Plan for Sidewalk Labs in Toronto. Image Credit: Sidewalk Labs.
As smart cities are so intrinsically linked with developing technology, it is unsurprising that the big tech companies are heavily involved in the building and growth process. Huawei, Google, Cisco, Amazon, Facebook and plenty more have all marketed various ideas for smart cities.
Cisco was one of the first of the big tech companies to get heavily involved in the development of smart cities. Back in 2009, they introduced their Intelligent Urbanisation initiative which was designed to help cities around the world integrate technology into their urban planning in order to cope with increasing urban populations and make city management more efficient. Today, Cisco has created an entire branch of technologies devoted to the development of smart cities.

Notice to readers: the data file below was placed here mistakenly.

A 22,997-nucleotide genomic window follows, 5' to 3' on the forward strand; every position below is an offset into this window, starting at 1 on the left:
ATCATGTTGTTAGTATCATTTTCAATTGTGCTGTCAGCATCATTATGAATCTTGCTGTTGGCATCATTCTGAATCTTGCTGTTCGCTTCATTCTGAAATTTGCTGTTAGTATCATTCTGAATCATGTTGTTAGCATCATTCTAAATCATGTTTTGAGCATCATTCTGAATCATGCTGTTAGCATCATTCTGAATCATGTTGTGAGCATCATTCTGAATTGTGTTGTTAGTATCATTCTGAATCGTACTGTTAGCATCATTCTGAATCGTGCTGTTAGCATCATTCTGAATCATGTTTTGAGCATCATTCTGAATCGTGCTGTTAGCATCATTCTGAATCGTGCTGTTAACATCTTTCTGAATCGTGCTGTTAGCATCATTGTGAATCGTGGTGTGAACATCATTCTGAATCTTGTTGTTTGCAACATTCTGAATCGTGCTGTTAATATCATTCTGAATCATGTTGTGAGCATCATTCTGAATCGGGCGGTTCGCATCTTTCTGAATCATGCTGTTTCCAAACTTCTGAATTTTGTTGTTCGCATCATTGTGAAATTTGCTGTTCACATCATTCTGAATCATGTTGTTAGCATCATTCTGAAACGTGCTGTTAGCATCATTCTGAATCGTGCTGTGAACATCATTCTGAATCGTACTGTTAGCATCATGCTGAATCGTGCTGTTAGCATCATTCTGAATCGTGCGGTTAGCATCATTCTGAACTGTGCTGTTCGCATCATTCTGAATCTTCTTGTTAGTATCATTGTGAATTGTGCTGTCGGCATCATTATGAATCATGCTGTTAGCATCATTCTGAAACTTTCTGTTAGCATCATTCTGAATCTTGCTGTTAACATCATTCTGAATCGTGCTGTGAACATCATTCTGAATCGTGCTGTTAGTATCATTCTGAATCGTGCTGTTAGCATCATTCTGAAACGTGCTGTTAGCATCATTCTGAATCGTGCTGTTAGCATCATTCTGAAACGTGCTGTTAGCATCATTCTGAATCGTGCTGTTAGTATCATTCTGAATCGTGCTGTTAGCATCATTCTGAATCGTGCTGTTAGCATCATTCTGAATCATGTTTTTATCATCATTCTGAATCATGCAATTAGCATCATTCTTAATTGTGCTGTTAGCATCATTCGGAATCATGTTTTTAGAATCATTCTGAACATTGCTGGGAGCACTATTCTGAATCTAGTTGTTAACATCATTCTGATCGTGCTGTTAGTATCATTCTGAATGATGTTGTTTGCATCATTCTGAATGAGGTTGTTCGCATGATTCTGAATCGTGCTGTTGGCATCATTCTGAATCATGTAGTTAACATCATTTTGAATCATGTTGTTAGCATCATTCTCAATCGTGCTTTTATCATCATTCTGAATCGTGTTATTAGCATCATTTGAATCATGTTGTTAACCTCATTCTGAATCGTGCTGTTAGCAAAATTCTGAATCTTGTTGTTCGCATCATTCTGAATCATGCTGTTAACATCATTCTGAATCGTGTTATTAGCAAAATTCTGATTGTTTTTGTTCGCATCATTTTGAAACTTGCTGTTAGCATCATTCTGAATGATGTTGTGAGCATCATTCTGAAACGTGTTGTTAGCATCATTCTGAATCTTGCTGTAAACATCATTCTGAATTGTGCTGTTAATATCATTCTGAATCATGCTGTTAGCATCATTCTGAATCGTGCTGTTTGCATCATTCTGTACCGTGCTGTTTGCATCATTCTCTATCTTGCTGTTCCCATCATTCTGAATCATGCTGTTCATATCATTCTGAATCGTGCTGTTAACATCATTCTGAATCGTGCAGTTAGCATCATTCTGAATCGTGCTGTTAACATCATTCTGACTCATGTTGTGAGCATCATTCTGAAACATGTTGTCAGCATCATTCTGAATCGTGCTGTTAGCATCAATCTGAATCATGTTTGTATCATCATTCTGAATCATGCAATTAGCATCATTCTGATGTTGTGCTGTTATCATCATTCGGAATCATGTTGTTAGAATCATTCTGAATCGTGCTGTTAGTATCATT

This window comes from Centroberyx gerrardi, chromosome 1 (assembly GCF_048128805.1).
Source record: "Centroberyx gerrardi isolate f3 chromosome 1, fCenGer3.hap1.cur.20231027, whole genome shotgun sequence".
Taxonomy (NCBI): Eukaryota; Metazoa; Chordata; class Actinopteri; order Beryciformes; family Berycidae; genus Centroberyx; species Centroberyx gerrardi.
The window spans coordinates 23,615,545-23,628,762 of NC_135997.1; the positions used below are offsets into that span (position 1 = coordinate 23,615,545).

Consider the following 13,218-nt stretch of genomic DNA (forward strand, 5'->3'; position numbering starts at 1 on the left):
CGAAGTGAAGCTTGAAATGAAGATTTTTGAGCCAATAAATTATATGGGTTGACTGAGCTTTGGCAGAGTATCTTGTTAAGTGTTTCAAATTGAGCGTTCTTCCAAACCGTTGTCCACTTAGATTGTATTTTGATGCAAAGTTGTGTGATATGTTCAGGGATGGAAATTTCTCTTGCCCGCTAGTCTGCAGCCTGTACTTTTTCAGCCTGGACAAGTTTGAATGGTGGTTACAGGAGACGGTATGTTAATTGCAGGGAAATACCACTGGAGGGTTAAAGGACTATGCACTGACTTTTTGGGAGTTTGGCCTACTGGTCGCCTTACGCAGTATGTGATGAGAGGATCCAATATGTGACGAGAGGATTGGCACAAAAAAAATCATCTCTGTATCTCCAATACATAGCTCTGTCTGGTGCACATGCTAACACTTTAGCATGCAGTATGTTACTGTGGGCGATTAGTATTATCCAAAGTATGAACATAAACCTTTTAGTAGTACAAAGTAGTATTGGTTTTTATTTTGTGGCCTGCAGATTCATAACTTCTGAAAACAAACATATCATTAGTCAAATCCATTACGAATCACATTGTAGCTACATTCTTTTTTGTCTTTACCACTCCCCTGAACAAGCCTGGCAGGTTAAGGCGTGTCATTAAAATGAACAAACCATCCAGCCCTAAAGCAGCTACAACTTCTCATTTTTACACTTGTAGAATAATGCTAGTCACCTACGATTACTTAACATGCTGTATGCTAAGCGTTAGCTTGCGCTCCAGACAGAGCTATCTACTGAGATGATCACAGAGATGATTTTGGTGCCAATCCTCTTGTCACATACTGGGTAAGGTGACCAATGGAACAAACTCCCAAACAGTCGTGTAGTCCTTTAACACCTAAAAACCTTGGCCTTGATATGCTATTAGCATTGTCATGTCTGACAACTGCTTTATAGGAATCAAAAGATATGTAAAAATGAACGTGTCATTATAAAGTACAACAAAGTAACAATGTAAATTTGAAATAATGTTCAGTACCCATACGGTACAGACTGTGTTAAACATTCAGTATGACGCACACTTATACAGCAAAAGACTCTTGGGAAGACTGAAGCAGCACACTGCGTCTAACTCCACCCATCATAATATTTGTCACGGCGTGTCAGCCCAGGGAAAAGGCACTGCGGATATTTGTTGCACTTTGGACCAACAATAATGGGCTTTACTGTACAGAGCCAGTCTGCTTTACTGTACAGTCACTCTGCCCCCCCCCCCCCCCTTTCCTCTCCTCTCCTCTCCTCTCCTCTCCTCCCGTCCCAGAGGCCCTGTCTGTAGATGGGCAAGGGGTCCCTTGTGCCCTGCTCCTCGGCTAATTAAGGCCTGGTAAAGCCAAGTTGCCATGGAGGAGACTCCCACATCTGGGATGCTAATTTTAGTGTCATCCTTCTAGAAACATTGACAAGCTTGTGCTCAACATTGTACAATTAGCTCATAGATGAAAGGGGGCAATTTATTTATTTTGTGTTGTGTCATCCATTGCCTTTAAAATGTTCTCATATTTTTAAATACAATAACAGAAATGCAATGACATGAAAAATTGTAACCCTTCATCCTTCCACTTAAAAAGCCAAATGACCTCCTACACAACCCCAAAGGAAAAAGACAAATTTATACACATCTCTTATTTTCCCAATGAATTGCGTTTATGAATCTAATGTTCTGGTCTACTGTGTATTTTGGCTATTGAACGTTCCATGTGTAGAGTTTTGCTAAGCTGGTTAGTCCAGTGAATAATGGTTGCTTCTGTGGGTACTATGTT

Devices that use the Internet of Things are crucial to the collection of data that’s necessary for running a smart city. Therefore, Amazon and Google’s investment in smart city initiatives shouldn’t come as a surprise when they have been making our homes increasingly smart with devices such as Alexa and Google Home for years. It was only a matter of time before the scale increased!
Amazon’s biggest contribution to smart city development at the moment can be seen in their Ring doorbells and cameras. The devices are designed to reduce crime rates and the company has even introduced a neighbourhood app which allows users to share images and warn others of suspicious activity in their local area.
Google is also getting involved, with plans being approved for the development of smart urban spaces in Toronto and Mountain View, California. In Toronto, Sidewalk Labs (a sister company of Google) is developing a plan and waiting for final approval to transform a disused area of the city into a high-tech and eco-friendly smart neighbourhood, building from the ground up.
Google has also introduced plans in recent years for creating a new development in Mountain View, California, which is the home of their HQ. As well as redeveloping their offices, they propose creating as many as 8,000 new homes in a newly developed smart space that prioritises pedestrians over traffic.